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Title: The role of water molecules in biomolecular interfaces
Author: Henriques, Denise Aguiar
ISNI:       0000 0001 3553 4609
Awarding Body: University of London
Current Institution: University College London (University of London)
Date of Award: 2000
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Whilst the incorporation of water occurs in many biomolecular interfaces, the role they play is poorly understood with little attention paid to their contribution in dictating the specificity of an interaction. To investigate this the Src Homology 2 (SH2) domain of the viral Src protein kinase and its interactions with various phosphotyrosyl peptides and peptidomimetic ligands was studied. X-ray analysis shows that a feature of SH2 domains is the involvement of water molecules in the peptide binding-site. SH2 domains play a fundamental role in signal transduction and are therapeutic drug targets. Changes in water molecule content (incorporation, removal) and/or effects on binding affinity of the biomolecular complexes are examined using a combination of the thermodynamic isothermal titration calorimetry (ITC) and nanoflow electrospray ionisation mass spectrometry (ESI-MS) techniques and correlated to known structural information. The results from this study are used to predict the nature of possible water-mediated binding in the SH2 domain of Fyn using similar ligands. The role of water in binding interactions is further investigated by applying an empirical relationship based on the correlation of solvent-accessible surface area burial and changes in heat capacity (ΔCp). The experimental ΔCp is determined using ITC for the SH2/ligand interactions. The effects of proton linkage on binding are considered and five different surface area-based models are tested (relating to the treatment of conformational flexibility in the peptide ligand and the inclusion of proximal ordered solvent molecules in the surface area calculations). This allows the calculation of a range of thermodynamic state functions (ΔCp, ΔS, ΔH and ΔG) directly from structure. Comparison with the experimentally derived data shows little agreement for the observed trends in the interactions of selected phosphotyrosyl peptides and SrcSH2. Furthermore, the different models have a dramatic effect on the calculated thermodynamic functions, thus binding energies predicted from these types of correlations are highly model dependent.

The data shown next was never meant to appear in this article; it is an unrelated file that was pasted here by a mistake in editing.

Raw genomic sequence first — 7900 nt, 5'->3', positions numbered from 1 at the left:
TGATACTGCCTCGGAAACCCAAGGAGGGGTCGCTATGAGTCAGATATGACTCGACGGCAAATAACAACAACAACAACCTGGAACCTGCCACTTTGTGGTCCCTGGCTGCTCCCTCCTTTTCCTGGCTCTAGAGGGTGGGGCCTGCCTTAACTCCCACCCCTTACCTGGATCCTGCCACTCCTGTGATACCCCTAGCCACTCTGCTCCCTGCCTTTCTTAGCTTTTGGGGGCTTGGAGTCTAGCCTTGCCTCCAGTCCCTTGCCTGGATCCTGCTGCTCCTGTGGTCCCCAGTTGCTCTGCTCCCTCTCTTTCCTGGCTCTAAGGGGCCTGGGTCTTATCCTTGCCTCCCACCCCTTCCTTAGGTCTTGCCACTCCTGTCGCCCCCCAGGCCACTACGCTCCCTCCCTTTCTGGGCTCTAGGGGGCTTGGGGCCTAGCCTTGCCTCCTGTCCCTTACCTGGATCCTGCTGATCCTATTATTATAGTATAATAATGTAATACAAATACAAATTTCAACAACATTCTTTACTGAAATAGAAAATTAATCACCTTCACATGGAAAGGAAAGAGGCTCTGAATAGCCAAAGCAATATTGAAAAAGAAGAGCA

Supervisor: Not available Sponsor: Not available
Qualification Name: Thesis (Ph.D.) Qualification Level: Doctoral
EThOS ID:  DOI: Not available